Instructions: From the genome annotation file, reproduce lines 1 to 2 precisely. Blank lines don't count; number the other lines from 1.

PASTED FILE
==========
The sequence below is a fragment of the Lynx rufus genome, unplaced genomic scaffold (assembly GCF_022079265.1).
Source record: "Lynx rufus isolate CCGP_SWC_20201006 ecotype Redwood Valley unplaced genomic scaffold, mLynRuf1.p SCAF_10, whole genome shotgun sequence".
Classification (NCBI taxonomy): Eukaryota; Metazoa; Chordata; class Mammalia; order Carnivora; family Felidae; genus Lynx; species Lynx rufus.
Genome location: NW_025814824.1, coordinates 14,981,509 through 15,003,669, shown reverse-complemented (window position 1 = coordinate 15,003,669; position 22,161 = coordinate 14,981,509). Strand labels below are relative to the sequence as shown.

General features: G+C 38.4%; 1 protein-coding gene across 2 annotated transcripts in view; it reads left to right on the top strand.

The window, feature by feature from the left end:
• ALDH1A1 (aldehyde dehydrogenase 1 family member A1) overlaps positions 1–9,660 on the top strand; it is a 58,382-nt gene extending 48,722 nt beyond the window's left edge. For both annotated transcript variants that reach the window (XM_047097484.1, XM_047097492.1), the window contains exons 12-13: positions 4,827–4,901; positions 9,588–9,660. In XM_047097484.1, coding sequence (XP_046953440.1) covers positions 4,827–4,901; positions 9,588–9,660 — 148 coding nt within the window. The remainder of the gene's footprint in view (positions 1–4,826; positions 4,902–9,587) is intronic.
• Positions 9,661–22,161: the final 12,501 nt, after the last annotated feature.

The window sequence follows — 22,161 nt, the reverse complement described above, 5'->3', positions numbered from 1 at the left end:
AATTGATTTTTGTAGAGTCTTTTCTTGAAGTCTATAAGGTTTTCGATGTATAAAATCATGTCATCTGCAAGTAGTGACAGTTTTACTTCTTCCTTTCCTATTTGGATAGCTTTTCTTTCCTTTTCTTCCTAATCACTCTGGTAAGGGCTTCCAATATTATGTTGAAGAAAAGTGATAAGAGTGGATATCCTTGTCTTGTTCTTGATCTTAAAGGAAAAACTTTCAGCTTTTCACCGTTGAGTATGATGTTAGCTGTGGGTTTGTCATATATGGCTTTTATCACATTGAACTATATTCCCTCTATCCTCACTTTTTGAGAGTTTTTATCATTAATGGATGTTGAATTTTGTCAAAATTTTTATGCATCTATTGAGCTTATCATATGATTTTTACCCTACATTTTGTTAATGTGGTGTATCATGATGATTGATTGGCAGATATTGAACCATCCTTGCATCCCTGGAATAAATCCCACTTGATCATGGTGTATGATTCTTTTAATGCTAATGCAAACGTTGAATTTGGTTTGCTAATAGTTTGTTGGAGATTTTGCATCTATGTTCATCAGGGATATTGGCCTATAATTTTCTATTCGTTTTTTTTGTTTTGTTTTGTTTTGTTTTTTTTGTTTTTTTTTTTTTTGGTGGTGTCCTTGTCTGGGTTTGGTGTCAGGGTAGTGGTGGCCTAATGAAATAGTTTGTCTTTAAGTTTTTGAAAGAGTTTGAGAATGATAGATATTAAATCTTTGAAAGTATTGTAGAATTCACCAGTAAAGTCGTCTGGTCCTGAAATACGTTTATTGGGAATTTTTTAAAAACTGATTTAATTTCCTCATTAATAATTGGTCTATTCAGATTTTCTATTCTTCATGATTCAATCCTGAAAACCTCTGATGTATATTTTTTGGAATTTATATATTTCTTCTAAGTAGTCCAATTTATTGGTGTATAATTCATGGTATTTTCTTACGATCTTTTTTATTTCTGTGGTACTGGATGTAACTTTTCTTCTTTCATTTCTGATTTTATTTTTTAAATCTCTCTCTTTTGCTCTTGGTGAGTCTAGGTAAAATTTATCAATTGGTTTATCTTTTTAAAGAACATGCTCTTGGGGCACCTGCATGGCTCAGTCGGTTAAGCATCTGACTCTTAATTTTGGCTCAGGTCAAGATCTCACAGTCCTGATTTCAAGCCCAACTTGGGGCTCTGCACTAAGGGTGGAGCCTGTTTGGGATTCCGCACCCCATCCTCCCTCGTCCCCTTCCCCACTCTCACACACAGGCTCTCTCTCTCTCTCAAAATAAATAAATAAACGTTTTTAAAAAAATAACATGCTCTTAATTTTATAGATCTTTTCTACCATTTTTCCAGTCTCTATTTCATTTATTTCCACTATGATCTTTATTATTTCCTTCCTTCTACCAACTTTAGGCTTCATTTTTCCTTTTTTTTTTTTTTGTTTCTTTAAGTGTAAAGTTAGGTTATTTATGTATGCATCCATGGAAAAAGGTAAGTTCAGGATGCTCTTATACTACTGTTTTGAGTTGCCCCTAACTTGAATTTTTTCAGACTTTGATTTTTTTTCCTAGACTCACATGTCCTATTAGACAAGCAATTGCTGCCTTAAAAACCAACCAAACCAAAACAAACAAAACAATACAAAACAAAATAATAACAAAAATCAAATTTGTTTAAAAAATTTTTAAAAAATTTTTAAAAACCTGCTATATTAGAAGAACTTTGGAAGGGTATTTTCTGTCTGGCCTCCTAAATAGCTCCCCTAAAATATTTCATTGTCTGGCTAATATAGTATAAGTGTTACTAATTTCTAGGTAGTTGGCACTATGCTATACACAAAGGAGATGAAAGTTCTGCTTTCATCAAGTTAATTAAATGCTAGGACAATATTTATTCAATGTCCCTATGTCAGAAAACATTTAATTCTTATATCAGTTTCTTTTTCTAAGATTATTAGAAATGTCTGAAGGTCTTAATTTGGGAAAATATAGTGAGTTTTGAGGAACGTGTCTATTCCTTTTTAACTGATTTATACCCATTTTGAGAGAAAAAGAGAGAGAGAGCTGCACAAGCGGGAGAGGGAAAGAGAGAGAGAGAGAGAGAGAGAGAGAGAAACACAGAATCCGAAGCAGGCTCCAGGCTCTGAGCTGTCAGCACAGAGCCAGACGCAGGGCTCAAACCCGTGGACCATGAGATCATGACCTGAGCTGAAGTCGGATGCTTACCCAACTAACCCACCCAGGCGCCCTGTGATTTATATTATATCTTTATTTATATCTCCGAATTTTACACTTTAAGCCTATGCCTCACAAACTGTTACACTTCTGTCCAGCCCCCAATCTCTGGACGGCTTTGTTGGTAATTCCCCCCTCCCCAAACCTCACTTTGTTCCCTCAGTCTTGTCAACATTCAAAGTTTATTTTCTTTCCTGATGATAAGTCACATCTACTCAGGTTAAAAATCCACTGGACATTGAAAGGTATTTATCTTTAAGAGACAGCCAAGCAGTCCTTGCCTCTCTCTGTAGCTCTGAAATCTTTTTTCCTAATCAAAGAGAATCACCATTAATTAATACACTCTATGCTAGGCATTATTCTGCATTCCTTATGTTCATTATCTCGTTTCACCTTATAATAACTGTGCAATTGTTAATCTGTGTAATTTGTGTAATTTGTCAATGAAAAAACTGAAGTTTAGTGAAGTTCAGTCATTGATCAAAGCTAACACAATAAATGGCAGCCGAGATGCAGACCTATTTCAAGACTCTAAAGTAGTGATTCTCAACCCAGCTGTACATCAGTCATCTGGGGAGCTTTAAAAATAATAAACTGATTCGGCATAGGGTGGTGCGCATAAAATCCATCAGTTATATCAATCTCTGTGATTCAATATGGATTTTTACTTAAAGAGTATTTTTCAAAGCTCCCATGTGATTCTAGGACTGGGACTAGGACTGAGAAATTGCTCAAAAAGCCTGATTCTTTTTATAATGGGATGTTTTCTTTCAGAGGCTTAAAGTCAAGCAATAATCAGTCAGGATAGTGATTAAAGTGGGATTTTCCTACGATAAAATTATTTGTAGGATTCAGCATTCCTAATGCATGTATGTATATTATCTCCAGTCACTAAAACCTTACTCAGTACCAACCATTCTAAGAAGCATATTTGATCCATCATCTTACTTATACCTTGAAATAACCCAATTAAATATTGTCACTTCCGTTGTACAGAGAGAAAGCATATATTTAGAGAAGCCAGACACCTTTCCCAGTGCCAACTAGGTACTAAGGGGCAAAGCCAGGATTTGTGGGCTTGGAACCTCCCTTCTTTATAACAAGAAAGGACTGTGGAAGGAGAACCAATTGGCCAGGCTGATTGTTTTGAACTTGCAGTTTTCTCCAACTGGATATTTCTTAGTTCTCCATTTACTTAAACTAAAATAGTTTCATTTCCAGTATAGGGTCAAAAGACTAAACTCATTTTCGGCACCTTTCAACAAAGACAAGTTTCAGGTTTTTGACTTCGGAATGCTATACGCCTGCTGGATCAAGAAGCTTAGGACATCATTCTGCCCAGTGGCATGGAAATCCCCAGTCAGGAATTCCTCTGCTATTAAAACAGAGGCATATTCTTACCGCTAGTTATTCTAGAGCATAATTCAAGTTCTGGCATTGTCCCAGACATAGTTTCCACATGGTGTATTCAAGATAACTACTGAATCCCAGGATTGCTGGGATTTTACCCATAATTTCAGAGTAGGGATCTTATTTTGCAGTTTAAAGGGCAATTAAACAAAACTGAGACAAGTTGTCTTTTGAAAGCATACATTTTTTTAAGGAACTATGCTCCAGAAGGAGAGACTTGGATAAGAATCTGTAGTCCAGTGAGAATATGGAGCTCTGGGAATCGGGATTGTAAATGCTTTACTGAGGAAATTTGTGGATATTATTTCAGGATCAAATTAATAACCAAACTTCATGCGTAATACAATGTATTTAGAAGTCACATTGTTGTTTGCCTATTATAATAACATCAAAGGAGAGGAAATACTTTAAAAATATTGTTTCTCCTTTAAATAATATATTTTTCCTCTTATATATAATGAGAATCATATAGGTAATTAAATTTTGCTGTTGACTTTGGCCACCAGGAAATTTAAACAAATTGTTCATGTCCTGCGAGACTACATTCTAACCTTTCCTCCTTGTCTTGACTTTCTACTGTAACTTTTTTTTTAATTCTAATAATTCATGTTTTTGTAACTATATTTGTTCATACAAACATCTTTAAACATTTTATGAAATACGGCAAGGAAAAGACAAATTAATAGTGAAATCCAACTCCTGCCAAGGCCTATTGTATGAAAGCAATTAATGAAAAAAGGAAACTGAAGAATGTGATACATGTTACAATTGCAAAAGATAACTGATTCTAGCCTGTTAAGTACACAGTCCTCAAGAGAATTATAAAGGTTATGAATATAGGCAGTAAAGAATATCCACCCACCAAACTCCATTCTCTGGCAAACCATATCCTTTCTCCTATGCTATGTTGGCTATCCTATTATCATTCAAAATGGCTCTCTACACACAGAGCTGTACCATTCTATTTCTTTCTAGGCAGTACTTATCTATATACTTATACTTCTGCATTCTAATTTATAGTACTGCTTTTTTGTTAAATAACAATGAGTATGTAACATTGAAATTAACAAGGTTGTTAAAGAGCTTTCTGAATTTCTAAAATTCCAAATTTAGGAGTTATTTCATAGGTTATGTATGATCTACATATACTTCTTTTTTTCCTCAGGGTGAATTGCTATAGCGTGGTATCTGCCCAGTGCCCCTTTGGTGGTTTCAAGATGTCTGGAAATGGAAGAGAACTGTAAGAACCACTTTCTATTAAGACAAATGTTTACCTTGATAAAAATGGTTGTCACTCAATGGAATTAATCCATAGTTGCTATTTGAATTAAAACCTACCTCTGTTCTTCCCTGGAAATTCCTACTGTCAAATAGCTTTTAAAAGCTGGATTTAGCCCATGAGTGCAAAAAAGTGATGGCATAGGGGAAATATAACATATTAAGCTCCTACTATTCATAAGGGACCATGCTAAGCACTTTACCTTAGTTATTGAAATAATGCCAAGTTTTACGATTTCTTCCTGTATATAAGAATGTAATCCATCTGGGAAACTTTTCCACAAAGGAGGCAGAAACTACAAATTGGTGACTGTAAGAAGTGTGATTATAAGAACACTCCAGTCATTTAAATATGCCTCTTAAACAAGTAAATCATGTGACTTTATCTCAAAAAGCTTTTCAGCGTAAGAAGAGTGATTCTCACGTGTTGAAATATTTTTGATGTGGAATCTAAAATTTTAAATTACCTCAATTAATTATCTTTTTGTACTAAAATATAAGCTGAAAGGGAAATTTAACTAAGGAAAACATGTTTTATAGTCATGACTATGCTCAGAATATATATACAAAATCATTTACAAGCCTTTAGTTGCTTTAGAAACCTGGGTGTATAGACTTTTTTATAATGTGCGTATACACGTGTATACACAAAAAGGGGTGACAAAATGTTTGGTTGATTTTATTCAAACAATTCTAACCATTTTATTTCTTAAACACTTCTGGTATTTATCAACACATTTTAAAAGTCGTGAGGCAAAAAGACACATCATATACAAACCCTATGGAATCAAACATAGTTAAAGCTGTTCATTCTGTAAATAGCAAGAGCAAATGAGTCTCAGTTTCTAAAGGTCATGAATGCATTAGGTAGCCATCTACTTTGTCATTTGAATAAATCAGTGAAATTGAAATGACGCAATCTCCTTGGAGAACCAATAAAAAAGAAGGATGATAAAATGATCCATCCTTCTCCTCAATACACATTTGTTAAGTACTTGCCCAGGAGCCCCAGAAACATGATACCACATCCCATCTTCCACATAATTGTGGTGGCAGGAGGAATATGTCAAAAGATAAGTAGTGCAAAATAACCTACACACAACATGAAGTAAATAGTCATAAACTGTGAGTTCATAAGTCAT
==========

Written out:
The sequence below is a fragment of the Lynx rufus genome, unplaced genomic scaffold (assembly GCF_022079265.1).
Source record: "Lynx rufus isolate CCGP_SWC_20201006 ecotype Redwood Valley unplaced genomic scaffold, mLynRuf1.p SCAF_10, whole genome shotgun sequence".